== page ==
The Boom After the Pandemic to Fix Our High Touch Lives
Why all the touching of "things" we do in our modern existence means a great opportunity for businesses and entrepreneurs in the wake of the coronavirus
You see it everywhere you go today as yes, we begin to go again today. And whether you are a germaphobe or not, all of us are taking note of one thing as we escape from the isolation of “quarantine life” and return to living outside our own four walls. That is the simple fact that life in 2020 requires a whole lot of touching of “stuff.” And this means one thing: opportunity!
Think about it. When you approach any entryway - to a business, to a store, to a building, to a classroom, to a hospital, to a home (even your own), you have to touch a door. When you need to go upstairs in a building of any kind beyond 2 floors, you basically need to use an elevator - and that means touching buttons. When you go to a restroom, you have to touch, well, many things (we need not go into details). But take the simple task of washing your hands - perhaps the best thing one can do to protect yourself against not just the coronavirus, but a whole host of germs. How do you turn the water on and off? How do you dispense the soap? How do you dry your hands? If each of those tasks requires you to touch something - ding, ding, ding, there’s a problem there!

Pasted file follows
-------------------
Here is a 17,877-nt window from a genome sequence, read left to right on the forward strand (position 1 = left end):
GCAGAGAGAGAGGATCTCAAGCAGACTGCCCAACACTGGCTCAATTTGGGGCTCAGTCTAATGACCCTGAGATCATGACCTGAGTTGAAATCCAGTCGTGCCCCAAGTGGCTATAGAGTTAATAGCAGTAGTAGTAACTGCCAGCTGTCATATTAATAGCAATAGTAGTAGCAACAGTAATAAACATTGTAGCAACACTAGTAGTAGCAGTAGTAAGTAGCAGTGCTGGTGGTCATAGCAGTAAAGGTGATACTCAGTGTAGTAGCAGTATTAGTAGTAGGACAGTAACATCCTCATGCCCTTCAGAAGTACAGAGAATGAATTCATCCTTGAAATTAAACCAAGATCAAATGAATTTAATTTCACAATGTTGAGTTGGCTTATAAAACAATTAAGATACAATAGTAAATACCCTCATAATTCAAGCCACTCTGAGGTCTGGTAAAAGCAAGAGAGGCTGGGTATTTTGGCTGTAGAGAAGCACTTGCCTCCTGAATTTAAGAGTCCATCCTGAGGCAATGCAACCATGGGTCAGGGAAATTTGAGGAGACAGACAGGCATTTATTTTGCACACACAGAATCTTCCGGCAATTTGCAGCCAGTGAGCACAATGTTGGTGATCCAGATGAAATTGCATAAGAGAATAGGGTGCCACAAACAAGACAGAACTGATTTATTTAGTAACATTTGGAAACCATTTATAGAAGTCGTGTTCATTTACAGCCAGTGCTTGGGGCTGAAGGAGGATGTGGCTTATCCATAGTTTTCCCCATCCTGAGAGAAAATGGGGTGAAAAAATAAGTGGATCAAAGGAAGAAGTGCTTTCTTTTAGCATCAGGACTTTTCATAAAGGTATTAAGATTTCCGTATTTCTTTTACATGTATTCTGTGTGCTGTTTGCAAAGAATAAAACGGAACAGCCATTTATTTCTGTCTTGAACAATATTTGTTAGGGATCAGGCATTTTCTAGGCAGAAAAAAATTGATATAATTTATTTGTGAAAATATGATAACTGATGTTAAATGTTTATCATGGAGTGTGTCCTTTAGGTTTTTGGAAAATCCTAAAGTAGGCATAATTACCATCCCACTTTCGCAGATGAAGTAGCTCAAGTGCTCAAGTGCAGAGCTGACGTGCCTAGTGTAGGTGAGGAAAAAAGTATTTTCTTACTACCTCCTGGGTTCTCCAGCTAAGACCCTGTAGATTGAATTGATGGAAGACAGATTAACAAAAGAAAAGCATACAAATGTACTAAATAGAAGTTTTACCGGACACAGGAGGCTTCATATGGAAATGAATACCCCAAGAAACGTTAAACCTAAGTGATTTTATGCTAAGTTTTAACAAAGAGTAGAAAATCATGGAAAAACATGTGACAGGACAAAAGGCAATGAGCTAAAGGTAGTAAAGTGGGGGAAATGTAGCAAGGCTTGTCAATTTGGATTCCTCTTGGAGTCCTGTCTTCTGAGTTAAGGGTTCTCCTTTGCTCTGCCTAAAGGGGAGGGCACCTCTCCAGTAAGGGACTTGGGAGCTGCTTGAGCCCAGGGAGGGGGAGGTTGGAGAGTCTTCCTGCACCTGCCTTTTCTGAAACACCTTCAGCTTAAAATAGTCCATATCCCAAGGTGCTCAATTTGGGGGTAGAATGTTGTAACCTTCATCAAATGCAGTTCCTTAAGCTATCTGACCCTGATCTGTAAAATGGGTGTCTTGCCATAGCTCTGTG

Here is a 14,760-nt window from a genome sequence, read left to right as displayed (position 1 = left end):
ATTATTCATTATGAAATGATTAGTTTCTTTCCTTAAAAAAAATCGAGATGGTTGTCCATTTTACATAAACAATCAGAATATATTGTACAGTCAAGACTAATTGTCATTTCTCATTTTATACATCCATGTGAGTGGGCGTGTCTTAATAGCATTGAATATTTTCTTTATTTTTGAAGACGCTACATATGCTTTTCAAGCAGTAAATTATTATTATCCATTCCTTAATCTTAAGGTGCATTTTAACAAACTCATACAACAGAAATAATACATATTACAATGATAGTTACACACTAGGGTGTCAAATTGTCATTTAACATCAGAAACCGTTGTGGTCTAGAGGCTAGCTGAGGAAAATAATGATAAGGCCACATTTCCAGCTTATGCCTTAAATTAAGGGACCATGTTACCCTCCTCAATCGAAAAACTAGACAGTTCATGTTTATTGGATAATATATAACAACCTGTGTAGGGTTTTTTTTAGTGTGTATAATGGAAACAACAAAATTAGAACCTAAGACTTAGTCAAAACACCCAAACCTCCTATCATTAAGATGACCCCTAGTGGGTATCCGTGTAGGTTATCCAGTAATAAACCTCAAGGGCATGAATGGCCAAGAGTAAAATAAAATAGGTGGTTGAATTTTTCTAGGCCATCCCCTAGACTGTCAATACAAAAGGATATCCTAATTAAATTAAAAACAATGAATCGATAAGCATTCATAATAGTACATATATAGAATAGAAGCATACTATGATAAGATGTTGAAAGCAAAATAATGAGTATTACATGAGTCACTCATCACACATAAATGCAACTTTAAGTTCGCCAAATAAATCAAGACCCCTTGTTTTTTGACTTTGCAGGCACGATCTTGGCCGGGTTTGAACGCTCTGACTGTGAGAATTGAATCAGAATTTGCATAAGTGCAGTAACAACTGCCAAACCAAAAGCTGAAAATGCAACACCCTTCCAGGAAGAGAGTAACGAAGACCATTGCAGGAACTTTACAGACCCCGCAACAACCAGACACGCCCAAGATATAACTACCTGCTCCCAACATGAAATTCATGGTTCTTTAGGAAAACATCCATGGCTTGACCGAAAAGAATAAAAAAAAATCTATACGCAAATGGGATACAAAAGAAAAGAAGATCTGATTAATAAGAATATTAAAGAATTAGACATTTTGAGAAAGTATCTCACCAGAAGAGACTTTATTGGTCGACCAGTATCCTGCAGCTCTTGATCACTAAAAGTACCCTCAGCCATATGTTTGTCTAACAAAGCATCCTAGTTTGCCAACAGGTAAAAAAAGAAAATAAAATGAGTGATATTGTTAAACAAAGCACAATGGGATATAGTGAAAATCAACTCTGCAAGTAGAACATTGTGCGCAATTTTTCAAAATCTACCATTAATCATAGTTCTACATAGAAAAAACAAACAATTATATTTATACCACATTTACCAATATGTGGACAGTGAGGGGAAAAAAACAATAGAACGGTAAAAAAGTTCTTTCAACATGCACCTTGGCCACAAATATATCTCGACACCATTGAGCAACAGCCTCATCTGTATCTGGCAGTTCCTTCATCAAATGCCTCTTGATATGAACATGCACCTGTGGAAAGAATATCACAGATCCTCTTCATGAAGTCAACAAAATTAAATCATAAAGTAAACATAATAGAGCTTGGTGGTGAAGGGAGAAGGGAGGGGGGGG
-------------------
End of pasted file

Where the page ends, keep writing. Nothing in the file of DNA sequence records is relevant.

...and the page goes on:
In other words, we have constructed a physical world that requires a whole lot of touch, and in the post-pandemic world, that is not a good thing. But beyond just the door handles, the water faucets, and yes, the toilet seats that we have to touch as we go about our daily lives, the technology that is becoming more and more present in the course of us conducting the physical parts of our daily routines is highly touch intensive. More and more of our experiences at restaurants, at banks, at airports, and on and on and on is based on self-service. While much of this can - and now should - be done through our smartphones, much of the service economy’s physical infrastructure is based on having customers touch kiosks, touch screens, keypads, and even the store’s, the restaurant’s, the bank’s fixed iPads or other smart device.